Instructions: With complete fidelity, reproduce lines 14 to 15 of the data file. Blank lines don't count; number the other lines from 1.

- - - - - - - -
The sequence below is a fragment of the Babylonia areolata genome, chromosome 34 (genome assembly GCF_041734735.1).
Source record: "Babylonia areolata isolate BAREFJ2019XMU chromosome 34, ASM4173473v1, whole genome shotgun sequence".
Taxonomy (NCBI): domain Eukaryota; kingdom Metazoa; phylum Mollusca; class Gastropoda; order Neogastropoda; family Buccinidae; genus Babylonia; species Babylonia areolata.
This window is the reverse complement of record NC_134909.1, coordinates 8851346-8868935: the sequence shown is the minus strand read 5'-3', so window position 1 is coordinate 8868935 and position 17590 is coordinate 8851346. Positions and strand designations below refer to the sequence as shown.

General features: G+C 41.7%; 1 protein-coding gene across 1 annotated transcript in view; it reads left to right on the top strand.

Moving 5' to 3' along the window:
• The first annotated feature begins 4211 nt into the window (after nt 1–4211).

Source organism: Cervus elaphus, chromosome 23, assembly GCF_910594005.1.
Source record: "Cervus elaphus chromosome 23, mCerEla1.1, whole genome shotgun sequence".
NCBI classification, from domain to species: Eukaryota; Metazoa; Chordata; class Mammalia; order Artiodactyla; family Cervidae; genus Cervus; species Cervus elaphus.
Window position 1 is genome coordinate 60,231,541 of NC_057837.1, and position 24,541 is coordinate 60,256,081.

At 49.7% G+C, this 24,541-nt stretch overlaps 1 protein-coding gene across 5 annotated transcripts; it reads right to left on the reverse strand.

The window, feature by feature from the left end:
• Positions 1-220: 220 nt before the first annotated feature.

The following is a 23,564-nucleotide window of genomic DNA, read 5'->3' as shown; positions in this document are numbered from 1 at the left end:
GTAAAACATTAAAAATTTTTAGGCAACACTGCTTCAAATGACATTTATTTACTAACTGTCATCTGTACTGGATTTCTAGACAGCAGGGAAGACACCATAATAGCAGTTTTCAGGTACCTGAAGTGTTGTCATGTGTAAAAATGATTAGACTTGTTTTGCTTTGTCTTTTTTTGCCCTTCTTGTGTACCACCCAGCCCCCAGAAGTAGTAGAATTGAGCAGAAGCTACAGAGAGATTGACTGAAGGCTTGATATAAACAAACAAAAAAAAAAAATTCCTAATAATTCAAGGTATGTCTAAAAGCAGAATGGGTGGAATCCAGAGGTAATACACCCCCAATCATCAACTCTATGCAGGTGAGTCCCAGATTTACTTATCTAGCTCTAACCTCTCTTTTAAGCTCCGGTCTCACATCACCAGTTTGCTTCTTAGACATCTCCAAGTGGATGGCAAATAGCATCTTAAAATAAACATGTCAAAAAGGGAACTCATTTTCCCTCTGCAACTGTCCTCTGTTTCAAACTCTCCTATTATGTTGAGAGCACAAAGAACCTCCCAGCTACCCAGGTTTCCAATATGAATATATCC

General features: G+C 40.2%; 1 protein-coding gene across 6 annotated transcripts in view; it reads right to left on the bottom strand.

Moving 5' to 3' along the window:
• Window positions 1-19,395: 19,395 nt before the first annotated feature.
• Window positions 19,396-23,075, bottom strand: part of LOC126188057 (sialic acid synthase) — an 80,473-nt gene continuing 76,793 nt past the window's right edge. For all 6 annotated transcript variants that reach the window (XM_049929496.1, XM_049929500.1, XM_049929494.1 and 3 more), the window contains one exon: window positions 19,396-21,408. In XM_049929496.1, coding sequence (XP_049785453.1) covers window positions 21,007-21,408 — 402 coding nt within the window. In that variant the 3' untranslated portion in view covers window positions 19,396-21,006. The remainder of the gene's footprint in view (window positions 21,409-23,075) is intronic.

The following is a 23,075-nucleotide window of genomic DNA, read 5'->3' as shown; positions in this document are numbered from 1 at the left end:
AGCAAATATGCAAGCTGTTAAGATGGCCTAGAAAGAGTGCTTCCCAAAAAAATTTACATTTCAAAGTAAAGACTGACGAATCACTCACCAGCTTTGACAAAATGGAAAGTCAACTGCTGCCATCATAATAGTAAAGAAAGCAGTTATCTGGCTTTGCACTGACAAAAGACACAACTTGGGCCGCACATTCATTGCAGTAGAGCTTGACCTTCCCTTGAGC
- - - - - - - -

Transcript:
• Positions 1-220: 220 nt before the first annotated feature.

The following is a 23,564-nucleotide window of genomic DNA, read 5'->3' as shown; positions in this document are numbered from 1 at the left end: